Friday 25 October 2013
New Sunderland head coach Gus Poyet suffered a baptism of fire on his Barclays Premier League debut last weekend, losing 4-0 away to Swansea City. However, with a pivotal derby clash at home to Newcastle United on the horizon, there is no time for the bottom-of-the-table Black Cats to dwell on that disappointment.
Collecting one point from their opening eight matches, there is work to be done at the Stadium of Light if top-flight status is to be preserved, so this week we take a closer look at the areas which require the most attention.
Carving open goalscoring opportunities has not come easily for the Wearsiders this season. In fact no one has produced fewer efforts on target in the Barclays Premier League than the 19 they have mustered so far. Little wonder then, that only Stoke City have hit the back of the net less times.
Sunderland's invention relies heavily on winger Adam Johnson. The England international can feel satisfied with his output of 53 crosses and 17 key passes so far, but in central areas the front men are receiving precious little of the same support and service.
While new signing Ki Sung-Yeung is a lovely passer of the ball, the bulk of central midfielders inherited by Poyet and his coaching staff do not specialise in creative spark and variation, as demonstrated in Table 1 below. Neat, tidy and functional, too few of the personnel available to the Black Cats boss have the pace or desire to make bursts into the box and pull their markers out of position. Often opting for the safer pass out wide, there is a reluctance to slide clever balls into dangerous areas too, as you can see in Image 1 above.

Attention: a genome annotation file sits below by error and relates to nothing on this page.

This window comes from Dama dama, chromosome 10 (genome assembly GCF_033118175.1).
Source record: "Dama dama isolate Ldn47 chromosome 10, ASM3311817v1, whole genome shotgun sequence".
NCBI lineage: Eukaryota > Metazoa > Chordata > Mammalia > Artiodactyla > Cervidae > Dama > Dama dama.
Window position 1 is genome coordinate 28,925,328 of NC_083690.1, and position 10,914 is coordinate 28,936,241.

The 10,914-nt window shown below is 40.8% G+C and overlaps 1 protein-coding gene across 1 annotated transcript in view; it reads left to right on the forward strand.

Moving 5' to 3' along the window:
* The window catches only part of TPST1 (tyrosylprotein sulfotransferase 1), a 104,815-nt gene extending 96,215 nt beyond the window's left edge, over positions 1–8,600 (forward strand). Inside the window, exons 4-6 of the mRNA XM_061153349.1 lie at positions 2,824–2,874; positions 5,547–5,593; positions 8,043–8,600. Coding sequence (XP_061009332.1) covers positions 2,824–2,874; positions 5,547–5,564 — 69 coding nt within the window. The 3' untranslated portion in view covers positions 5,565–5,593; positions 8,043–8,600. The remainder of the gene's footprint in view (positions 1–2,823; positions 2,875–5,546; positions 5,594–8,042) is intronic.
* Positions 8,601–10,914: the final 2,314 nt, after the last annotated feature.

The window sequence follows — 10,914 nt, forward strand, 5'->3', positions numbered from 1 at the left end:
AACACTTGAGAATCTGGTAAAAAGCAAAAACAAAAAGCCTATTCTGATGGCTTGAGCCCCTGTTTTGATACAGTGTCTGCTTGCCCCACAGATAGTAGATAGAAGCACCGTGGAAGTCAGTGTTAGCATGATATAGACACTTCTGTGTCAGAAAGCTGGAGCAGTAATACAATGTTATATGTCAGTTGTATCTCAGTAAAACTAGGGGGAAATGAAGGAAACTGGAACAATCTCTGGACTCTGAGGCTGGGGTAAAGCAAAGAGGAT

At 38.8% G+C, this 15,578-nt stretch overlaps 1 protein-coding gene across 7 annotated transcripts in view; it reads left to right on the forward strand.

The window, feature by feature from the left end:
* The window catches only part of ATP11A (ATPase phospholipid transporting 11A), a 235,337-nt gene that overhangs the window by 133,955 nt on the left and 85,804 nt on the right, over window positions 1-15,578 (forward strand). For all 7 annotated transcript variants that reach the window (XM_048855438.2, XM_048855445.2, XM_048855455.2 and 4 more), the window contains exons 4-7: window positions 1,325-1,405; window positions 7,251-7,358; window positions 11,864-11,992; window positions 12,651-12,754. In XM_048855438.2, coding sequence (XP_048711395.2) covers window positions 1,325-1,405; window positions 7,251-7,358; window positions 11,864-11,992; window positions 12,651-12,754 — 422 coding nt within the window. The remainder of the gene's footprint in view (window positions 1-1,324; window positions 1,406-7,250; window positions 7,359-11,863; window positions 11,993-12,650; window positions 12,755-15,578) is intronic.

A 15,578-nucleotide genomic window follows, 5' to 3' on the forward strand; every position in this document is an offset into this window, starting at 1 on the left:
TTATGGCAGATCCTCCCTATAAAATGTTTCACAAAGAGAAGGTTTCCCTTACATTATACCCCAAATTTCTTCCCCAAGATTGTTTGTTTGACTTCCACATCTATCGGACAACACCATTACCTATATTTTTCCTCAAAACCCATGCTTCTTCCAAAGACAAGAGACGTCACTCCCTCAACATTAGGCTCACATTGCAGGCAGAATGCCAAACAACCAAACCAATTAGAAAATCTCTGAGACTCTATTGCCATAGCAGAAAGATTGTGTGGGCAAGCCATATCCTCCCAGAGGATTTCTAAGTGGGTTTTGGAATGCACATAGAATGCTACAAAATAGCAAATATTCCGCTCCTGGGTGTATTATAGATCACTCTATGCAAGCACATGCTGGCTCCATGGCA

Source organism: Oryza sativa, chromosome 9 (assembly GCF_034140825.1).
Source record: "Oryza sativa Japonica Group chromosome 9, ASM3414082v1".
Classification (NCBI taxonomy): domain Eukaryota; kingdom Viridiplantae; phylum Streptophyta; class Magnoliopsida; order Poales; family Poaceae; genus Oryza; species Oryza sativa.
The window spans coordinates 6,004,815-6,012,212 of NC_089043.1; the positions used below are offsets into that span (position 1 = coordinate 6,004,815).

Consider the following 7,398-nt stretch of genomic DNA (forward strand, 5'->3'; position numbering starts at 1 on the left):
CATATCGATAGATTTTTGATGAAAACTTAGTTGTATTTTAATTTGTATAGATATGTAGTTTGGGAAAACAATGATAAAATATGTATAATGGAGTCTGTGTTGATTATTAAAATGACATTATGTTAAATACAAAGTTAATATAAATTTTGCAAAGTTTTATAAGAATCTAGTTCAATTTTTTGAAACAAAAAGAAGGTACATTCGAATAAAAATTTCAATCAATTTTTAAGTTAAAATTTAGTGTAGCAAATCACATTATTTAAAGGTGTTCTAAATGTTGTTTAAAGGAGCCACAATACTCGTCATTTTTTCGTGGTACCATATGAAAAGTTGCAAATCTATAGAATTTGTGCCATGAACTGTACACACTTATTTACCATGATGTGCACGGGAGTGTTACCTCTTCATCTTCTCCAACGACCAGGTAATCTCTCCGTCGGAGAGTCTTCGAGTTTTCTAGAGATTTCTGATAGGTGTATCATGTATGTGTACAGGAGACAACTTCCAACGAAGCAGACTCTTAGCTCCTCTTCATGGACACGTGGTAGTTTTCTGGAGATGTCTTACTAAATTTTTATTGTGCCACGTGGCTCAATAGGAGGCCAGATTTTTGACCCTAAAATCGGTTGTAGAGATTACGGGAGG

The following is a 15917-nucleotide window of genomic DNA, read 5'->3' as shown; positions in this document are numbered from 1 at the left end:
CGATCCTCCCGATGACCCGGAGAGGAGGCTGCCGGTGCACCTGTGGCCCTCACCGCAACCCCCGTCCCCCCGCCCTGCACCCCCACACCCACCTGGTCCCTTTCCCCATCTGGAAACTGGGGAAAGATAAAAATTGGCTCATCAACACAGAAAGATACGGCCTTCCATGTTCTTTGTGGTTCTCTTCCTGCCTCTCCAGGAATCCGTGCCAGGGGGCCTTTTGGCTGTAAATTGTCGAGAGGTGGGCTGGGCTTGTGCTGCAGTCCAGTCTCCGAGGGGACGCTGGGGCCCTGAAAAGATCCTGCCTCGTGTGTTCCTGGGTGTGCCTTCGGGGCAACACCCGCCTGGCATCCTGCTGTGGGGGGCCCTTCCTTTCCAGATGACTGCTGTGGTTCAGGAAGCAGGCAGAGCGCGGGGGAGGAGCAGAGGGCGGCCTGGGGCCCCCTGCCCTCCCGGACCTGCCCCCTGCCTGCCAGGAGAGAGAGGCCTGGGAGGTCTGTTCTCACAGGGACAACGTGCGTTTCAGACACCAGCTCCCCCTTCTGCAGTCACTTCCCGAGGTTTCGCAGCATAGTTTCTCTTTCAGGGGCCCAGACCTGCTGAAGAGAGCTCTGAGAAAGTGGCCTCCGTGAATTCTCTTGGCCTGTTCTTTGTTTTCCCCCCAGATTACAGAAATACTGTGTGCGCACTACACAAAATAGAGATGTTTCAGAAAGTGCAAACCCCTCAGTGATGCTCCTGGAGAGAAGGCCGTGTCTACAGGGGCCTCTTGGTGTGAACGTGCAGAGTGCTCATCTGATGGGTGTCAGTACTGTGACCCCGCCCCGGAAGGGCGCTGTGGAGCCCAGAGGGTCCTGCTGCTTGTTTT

If Sunderland's strikers are to make an impact this season, Poyet must encourage more risk-taking and drive from the middle of the park.
|TABLE 1: SUNDERLAND's ATTACKING CONTRIBUTION FROM MIDFIELD
|Passing Accuracy In Opposition Half||Chances Created
||Assists||Shots On Target||Goals|
The goals-against column makes unpleasant reading for Sunderland. Ranked 18th when it comes to allowing shots to rain in on Kieran Westwood's goal (44 to date), the leakage of 20 goals at 2.5 per game is worrying.
Poyet's first task will be to organise his players better from set-pieces. Under Paolo di Canio the side man-marked from corners and free-kicks, but caretaker Kevin Ball and now the Uruguayan have instructed zonal marking instead. Neither has worked well, and with the players often looking confused or flat-footed, seven goals have been shipped from dead ball situations – a Barclays Premier League high. It is vital they pick one clear method, and work hard on eliminating the problems they've endured.
While Martin O'Neill was at the helm, Sunderland were sometimes accused of lacking ambition, but you could rarely fault the side's resilience and organisation without the ball. In that respect, standards have dropped in recent months.